Famine relief flights reach remote villages in Papua New Guinea

Published: 17 Nov 2015

Updated: March 2016

Relief flights to reach drought affected areas of Papua New Guinea (PNG) have begun.

MAF took delivery of 27.5 tonnes of rice and tinned fish flown to Tabubil by the PNG Defence Force Mini-Hercules aircraft in late October and early November.

Since then, MAF’s Twin Otter Aircraft have been distributing the food from Tabubil to locations identified as a priority in the Min area.

Among those receiving aid are the drought stricken communities of Sisamin, Edwaki, Oksapmin, Bak and Fiyak.

Richie Axon, who flew the cargo of food with fellow pilot Michael Vogel, reports that there was an abundance of willing hands to help unload the plane. ’All the people who came to watch the food being unloaded from the aircraft were so excited, and nearly the whole community arrived to watch at Sisamin.’

At some other centres, greed and desperation caused fights among those waiting for food – resulting in many being slashed with bush knives. So the distribution of aid was carefully controlled. Each receiving family was listed and instructions given to the waiting crowd to ensure fair distribution.

The desperate need for further aid to meet the needs of the communities MAF is serving is clear.

On 11 January, MAF's PNG Twin Otter (P2-MFU) left Mount Hagen Airport for the Western Province with 6 students aboard and 880kg of rice. The next day, P2-MFU was filled to capacity with rice from Mount Hagen, but in order to load the maximum amount of food and continue the flight to the Oksapmin village, a fuelling stop at Tari was necessary. When the plane finally reached Oksapmin, it seemed the whole community had come out to watch the unloading of the relief food. They had waited a long time for it!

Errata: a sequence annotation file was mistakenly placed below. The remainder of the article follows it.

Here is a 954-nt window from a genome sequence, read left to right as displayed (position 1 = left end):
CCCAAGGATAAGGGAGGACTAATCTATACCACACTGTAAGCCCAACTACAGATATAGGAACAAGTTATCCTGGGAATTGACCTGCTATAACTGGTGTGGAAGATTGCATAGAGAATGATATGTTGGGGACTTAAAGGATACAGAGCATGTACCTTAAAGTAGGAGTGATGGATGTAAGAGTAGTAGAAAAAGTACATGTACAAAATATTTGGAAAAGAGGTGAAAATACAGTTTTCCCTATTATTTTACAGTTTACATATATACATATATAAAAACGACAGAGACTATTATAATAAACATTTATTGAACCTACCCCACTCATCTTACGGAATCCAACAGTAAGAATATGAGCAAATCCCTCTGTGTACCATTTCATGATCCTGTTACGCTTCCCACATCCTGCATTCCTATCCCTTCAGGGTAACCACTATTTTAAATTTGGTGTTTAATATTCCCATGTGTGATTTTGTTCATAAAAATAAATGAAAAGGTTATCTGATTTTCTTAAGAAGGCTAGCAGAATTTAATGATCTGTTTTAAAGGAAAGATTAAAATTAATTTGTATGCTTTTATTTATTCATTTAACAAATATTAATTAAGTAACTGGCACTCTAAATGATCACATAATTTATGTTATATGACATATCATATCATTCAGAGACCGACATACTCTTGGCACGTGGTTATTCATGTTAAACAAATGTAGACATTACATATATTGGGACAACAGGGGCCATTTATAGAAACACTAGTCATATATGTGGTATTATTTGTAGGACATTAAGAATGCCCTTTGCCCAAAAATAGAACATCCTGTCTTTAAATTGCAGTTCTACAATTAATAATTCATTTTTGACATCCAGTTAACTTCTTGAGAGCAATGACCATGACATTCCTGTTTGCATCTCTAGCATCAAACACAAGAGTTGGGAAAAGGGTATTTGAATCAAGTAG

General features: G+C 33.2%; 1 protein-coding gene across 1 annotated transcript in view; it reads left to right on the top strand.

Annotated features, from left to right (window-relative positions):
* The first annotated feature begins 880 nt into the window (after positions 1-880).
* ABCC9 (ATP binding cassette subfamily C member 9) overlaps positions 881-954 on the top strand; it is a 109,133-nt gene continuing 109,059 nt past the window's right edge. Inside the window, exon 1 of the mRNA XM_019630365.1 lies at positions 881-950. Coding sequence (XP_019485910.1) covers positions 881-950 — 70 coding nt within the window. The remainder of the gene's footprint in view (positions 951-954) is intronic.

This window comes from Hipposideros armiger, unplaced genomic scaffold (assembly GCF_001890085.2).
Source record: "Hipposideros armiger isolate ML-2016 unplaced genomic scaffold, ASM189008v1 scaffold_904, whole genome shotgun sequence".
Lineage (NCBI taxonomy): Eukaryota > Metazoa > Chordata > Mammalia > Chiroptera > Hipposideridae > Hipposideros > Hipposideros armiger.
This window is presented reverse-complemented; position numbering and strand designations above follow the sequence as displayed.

From Oksapmin, the MAF plane headed back to Mount Hagen for a second load which was transported to another village, Wobagen. Again the community arrived to witness the delivery of food. 'At last, food has come!' the people said.

Homeward bound, MAF's pilots returned to Tari where 18 empty fuel drums were loaded up for return to Mount Hagen. During the drought, because the Fly River had been too low for the barges to deliver fuel to Kiunga, large stockpiles were kept in Tari for use in the Western Province.

For MAF's PNG food relief team, looking around the green fertile area, it was strange to realise that people here are starving. Although the country does have food, the lack of infrastructure makes these small isolated communities vulnerable when the rains don't come.

Continue to pray:

  • For a co-ordinated response from PNG’s central government in response to the acute needs
  • That communities in desperate need will remain peaceful, and fights over food wouldn’t break out
  • For the logistics of meeting the needs of communities around Tabubil. Because river levels are too low to navigate, we’re currently having to fly fuel to locations where fuel is normally transported by barge
  • Praise God for the way in which MAF is able to serve these communities in their hour of need.

Lift up our MAF staff involved in the relief effort, including:

  • Operations Manager Siobhain Dales and Interim Deputy Operations Manager Fred Orawi, co-ordinating the response from Mount Hagen
  • Our ground staff in Tabubil and Telefomin
  •  MAF Pilots who are on standby for further food distribution flights.